How Steaming Clothes Led to a Dream Job, With Leah McCormack of Wayfair

They say New York City is where dreams come true, and while Leah McCormack now resides in Boston, MA, her career path started as an eager student at the Fashion Institute of Technology in none other than the concrete jungle itself. Graduating with two degrees under her belt, Leah started her career as an assistant stylist for Rue La La. While Leah considers this a major stepping-stone in her career, she’s the first one to admit that the work wasn’t glamorous.

Still, no task in the world could dampen her drive for the role that she ultimately saw for herself: photo styling. After she got her foot in the door at Wayfair.com as a merchandising analyst, where her daily duties consisted mostly of keeping Wayfair’s website and products up-to-date, she continued to work toward her goal of becoming a full-time stylist. Now Leah spends her days searching the prop room for the perfect accents, styling bedding, and pursuing her creative passions. And while this 24-year-old has already carved an inspiring career path, we think it’s safe to say it’s only the beginning.

Name: Leah Marie McCormack
Age: 24
Location: Boston, Massachusetts
Current position/company: Junior Stylist / Wayfair.com
Education: Bachelor of Science Degree in Advertising and Marketing Communications, Associate of Science Degree in Fashion Merchandising Management and a minor in English from the Fashion Institute of Technology

Tell us about your time at the Fashion Institute of Technology in New York. How did your time there shape your career, and how much of your current success do your attribute to FIT?
The Fashion Institute of Technology in New York City gave me the opportunity to spread my wings outside of my small hometown for the first time. I was 18, young, and impressionable. I had an idea of what my passions were, but it was just the beginning of finding out how to achieve them. I was able to dive into classes that mattered to me, like Fundamentals of Textiles, Introduction to the Fashion Industry, Creative Fashion Presentations, Product Development, Fashion Merchandising, Art History, Visual Displays and Exhibition, Advertising Copywriting, Video Studio Production, Internet Marketing, Introduction to Business Law, Brand Management, Public Relations, and Event Planning to name a few.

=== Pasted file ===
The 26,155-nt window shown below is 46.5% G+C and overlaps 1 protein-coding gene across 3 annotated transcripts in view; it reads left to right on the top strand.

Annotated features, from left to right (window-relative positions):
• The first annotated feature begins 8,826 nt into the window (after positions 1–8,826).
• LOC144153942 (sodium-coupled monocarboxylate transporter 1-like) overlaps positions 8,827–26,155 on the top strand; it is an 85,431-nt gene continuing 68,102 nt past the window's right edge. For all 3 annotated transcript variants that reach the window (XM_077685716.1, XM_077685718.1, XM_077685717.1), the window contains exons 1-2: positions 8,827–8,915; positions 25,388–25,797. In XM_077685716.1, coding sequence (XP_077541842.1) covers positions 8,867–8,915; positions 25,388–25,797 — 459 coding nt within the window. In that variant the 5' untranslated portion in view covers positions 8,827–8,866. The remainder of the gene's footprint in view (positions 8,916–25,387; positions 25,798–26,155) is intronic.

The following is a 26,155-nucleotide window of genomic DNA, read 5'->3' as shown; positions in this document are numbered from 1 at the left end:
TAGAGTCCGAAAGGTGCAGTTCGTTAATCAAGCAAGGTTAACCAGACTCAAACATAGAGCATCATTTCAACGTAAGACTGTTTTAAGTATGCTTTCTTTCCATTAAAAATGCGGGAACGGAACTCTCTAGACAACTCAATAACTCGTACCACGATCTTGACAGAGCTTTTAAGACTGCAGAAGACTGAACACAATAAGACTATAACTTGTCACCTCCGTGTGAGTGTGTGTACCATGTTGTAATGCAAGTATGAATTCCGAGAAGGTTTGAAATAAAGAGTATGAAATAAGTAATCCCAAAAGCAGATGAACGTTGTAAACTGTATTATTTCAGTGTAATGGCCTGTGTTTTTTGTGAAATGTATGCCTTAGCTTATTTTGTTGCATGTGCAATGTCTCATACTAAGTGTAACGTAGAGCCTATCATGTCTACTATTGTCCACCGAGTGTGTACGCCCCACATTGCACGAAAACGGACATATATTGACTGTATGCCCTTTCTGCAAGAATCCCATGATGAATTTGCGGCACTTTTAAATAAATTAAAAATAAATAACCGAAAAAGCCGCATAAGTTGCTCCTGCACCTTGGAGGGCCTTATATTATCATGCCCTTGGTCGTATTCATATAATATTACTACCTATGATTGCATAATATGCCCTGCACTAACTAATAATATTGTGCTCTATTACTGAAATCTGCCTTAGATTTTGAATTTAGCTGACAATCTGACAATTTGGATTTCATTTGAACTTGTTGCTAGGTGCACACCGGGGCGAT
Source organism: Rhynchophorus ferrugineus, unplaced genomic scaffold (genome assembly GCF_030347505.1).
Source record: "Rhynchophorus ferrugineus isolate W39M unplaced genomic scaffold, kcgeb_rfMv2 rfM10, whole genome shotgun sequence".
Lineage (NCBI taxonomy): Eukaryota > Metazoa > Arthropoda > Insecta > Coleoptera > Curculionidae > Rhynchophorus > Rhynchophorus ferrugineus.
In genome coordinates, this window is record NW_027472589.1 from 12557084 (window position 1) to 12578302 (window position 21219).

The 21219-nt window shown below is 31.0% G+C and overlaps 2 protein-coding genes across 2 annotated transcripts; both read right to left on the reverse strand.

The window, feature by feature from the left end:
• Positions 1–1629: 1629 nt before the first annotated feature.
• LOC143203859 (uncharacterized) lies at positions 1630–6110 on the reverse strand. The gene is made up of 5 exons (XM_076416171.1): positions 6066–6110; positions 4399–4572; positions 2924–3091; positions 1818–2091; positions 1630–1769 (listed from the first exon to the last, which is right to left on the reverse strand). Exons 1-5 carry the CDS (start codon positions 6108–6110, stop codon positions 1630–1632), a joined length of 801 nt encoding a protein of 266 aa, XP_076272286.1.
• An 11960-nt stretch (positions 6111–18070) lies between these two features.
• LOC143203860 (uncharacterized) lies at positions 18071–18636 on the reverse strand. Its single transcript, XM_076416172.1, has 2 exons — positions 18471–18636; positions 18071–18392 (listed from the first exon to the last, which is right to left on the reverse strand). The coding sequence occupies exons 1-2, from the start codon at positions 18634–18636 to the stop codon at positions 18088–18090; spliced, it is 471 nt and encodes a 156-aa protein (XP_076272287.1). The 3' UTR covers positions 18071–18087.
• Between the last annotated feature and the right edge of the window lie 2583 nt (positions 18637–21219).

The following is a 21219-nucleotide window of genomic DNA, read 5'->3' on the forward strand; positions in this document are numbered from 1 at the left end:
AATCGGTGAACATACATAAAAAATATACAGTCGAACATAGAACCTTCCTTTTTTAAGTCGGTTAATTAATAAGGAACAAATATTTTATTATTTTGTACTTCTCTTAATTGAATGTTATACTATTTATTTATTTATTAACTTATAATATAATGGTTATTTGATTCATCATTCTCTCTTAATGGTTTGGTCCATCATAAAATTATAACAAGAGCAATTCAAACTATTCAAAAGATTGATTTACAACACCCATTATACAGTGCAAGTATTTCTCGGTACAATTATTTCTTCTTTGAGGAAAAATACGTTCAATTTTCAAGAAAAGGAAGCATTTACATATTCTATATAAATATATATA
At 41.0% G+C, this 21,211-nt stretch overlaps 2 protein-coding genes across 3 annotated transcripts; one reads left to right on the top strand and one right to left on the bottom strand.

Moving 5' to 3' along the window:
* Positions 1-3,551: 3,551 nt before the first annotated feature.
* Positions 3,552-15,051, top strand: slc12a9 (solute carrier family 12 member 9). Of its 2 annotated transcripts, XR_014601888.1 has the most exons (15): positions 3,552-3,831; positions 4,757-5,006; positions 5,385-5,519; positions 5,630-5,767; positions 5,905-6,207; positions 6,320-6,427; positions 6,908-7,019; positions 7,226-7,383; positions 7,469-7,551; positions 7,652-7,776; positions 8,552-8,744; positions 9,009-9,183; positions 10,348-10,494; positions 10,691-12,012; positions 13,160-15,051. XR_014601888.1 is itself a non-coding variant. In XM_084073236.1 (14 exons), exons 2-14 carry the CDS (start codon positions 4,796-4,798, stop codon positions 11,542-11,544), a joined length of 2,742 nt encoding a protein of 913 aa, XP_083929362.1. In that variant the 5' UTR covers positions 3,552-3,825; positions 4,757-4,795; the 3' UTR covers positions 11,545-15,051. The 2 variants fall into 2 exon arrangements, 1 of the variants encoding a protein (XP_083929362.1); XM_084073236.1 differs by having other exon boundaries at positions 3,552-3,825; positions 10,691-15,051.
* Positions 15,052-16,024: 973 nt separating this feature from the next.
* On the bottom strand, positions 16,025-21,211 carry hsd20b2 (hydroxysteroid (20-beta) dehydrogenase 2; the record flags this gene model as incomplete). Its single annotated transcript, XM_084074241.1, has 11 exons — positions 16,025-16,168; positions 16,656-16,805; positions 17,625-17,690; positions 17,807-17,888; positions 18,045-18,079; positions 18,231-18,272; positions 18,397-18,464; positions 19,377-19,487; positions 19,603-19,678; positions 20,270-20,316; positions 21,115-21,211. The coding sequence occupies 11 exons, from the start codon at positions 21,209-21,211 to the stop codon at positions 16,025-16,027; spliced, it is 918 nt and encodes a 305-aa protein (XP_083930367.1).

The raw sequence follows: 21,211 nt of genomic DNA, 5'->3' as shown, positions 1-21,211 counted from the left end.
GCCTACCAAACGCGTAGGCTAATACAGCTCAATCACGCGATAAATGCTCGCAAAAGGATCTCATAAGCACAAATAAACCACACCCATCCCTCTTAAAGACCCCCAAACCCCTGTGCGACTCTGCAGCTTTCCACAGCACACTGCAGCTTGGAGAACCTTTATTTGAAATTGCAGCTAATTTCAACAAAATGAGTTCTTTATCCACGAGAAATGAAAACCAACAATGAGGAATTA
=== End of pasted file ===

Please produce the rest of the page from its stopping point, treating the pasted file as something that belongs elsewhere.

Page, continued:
Glamour was never my concern, getting my career started was.

FIT brought me the opportunity to intern at one of the worlds leading fashion trend forecasting firms (WGSN) and to absorb everything NYC had to offer. I learned that a creative industry, whether it be a visual styling career or a role as a fashion writer, was what I needed to pursue. I attribute much of my success to FIT. It gave me the finest education for my line of work and it brought me closer to finding what I love in a career.

What was your first job out of college and how did you land it?
My first “real job” out of college was an assistant stylist for the RueLaLa.com headquarters in South Boston’s Seaport District, situated in a beautiful refurbished old New England brick loft building. As the recruiter even stated to me before I accepted the role, it was not going to be a glamorous gig and much of my day would consist of steaming clothes (and burning myself), tracking merchandise into the photo studio, removing clothing tags, refilling steamers, tidying up the fashion closet, and organizing the studio schedule. Occasionally, I would build furniture for future home sets and then be allowed to sit on set to absorb the duties of the stylist and watch a live set in action. But glamour was never my concern, getting my career started was. I was prepared to start from the bottom.

Surprisingly enough, I was working my summer job back home in New Hampshire, in the midst of applying to endless companies a day, waiting for a callback. I was talking to a co-worker about how stressful landing your first job out of college was and how I was trying not to get discouraged. I soon learned that her friend was a buyer at Rue La La down in Boston. I gasped with excitement, as Rue La La was my goal. She contacted her friend with my name. I received her email, sent over my resume, she forwarded it to the recruiter and I was hired within weeks! Sometimes you never know who can open another door for you and how vital connections are.

You worked at the Mercedes-Benz Fashion Week in NYC as a venue assistant from 2009 to 2012. Tell us about that experience! What was it like, and what did you learn during your time there?
Working at New York Fashion Week was a complete and utter dream! My first runway show was Badgley Mischka! I was working at the runways I had only seen on TV. Every one of those opportunities came from FIT and NYC. Other shows I assisted with were Monique Lhuiller, L.A.M.B. by Gwen Stefani, Rad Hourani, Timo Weiland, Carlos Miele, Custo Barcelona, Reem Acra, Cynthia Rowley, and Caravan.

I learned to stand my ground, be professional, yet not allow anyone, no matter his or her status, to walk over me.